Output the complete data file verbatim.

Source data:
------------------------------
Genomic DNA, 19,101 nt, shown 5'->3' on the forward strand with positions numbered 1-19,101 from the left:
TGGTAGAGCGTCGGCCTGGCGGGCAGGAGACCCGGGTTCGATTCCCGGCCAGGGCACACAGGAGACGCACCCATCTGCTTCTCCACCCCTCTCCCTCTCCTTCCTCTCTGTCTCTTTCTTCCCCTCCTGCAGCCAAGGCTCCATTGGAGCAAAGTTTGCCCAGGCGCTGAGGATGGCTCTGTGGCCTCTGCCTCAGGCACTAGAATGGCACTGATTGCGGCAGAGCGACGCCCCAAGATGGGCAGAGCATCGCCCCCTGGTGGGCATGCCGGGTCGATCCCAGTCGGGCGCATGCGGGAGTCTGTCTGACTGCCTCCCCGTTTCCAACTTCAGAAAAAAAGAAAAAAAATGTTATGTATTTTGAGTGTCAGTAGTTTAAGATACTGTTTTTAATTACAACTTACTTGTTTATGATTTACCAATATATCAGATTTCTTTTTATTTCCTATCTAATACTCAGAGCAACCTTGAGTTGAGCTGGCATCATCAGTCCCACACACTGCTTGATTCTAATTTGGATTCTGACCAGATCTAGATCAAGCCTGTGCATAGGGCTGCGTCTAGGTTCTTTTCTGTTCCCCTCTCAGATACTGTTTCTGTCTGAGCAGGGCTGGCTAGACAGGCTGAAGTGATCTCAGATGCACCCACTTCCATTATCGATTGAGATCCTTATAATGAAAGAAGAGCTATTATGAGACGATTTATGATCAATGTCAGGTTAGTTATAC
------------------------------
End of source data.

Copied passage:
Genomic DNA, 19,101 nt, shown 5'->3' on the forward strand with positions numbered 1-19,101 from the left:
TGGTAGAGCGTCGGCCTGGCGGGCAGGAGACCCGGGTTCGATTCCCGGCCAGGGCACACAGGAGACGCACCCATCTGCTTCTCCACCCCTCTCCCTCTCCTTCCTCTCTGTCTCTTTCTTCCCCTCCTGCAGCCAAGGCTCCATTGGAGCAAAGTTTGCCCAGGCGCTGAGGATGGCTCTGTGGCCTCTGCCTCAGGCACTAGAATGGCACTGATTGCGGCAGAGCGACGCCCCAAGATGGGCAGAGCATCGCCCCCTGGTGGGCATGCCGGGTCGATCCCAGTCGGGCGCATGCGGGAGTCTGTCTGACTGCCTCCCCGTTTCCAACTTCAGAAAAAAAGAAAAAAAATGTTATGTATTTTGAGTGTCAGTAGTTTAAGATACTGTTTTTAATTACAACTTACTTGTTTATGATTTACCAATATATCAGATTTCTTTTTATTTCCTATCTAATACTCAGAGCAACCTTGAGTTGAGCTGGCATCATCAGTCCCACACACTGCTTGATTCTAATTTGGATTCTGACCAGATCTAGATCAAGCCTGTGCATAGGGCTGCGTCTAGGTTCTTTTCTGTTCCCCTCTCAGATACTGTTTCTGTCTGAGCAGGGCTGGCTAGACAGGCTGAAGTGATCTCAGATGCACCCACTTCCATTATCGATTGAGATCCTTATAATGAAAGAAGAGCTATTATGAGACGATTTATGATCAATGTCAGGTTAGTTATAC